Friday, 30 April 2021

Relic (2020)

Another horror movie that takes the idea of the very real horror of gradually losing a loved one to dementia, or something very similar, Relic does everything very well, and leads to a finale that is equal parts moving and equal parts creepy (or at least attempting to be creepy).

Emily Mortimer plays Kay, a woman who heads along to find out what has happened to her missing mother (Edna, played by Robyn Nevin). Kay has her daughter (Sam, played by Bella Heathcote) there to help, and it isn’t long until they realise that Edna may no longer be able to live on her own. But is her decline in mental health due to the usual circumstances, or is there something else happening?

Directed by Natalie Erika James, who also co-wrote the screenplay with Christian White, Relic could easily have done gone very wrong, and I wouldn’t mind if the horror genre now moves away from this idea, before some film comes along that completely mishandles the subject matter. James and White take great care to keep fleshing out the heart of the film, the relationships that come with both love and pain, and they help themselves greatly by incorporating a superb cast.

Mortimer is rarely less than great, and this is another very good turn from her, while Heathcote is equally good, giving a performance that balances out the different dynamics you have between being a child and being a grandchild. Nevin may seem to get the easiest role - simply having to veer between moments of clarity and moments of confusion - but she also has to seem like a victim for many scenes, and then occasionally act with what could be malicious intent. There are one or two others onscreen, but it’s largely kept to the three main leads.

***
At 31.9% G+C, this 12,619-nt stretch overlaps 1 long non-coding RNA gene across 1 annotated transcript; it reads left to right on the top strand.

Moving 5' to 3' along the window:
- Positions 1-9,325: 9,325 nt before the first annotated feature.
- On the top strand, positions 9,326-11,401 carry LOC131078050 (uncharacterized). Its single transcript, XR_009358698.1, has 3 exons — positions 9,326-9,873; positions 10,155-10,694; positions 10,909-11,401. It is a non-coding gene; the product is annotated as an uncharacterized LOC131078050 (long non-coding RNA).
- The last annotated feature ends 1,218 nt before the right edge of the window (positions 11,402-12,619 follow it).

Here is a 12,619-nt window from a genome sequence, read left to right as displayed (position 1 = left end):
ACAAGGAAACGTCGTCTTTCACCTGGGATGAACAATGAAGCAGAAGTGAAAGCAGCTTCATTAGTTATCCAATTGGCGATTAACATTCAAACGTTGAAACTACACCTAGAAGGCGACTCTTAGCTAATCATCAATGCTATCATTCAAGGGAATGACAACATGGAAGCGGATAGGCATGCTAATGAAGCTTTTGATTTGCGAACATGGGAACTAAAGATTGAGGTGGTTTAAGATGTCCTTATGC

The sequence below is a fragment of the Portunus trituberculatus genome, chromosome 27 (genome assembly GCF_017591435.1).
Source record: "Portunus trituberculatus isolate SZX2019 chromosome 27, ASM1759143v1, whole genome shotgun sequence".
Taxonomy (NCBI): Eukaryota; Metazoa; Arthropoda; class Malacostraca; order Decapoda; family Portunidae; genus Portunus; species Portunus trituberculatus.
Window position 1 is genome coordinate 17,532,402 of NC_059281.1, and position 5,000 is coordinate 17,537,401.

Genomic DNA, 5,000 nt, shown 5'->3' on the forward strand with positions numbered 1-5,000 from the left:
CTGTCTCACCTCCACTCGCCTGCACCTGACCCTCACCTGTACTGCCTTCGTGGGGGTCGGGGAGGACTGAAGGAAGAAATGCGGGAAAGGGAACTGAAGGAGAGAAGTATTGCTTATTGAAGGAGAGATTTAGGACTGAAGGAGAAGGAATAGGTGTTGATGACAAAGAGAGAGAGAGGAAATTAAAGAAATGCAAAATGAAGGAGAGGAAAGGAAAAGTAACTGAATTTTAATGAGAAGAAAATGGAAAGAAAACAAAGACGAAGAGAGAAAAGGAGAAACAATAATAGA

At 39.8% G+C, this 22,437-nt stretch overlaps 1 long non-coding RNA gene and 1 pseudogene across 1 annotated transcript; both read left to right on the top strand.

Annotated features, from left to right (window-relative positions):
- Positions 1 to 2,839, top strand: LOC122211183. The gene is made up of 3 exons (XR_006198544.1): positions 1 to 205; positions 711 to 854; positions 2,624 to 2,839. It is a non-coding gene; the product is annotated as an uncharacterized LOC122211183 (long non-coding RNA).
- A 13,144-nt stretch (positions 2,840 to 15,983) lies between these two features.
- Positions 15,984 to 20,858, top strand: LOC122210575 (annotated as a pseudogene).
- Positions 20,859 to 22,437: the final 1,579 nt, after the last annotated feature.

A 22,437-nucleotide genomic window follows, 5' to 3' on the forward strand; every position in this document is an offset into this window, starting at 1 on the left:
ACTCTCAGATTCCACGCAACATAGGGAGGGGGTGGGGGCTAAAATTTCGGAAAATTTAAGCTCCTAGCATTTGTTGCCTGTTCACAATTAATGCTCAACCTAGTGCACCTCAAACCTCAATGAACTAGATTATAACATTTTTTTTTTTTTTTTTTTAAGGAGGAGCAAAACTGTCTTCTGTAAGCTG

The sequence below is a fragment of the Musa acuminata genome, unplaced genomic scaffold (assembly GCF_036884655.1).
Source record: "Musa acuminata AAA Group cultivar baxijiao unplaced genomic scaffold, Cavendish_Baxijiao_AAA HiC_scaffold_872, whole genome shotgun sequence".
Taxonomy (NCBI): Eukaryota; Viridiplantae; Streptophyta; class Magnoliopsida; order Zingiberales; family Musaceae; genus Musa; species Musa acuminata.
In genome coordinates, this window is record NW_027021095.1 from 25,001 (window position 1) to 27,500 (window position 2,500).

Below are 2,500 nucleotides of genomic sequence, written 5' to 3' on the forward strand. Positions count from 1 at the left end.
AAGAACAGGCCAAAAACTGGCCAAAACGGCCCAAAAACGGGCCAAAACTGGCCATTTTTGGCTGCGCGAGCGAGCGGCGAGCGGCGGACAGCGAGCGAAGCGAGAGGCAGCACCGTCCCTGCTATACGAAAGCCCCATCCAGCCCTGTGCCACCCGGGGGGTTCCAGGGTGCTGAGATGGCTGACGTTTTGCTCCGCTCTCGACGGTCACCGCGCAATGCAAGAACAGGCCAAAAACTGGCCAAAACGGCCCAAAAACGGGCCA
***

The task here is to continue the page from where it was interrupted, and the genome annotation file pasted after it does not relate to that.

Although it’s very good throughout, and gives an interesting twist on what you might expect to happen, this is also a surprisingly straightforward film, in terms of how things unfold and the reveals that occur. It’s a shame that James didn’t take some more chances, with both the narrative and her stylistic choices, but maybe she was concentrating on keeping the tone so finely balanced for the duration.

A solid, if unspectacular, horror. I recommend this, and it definitely fully won me over by the time the end credits rolled.


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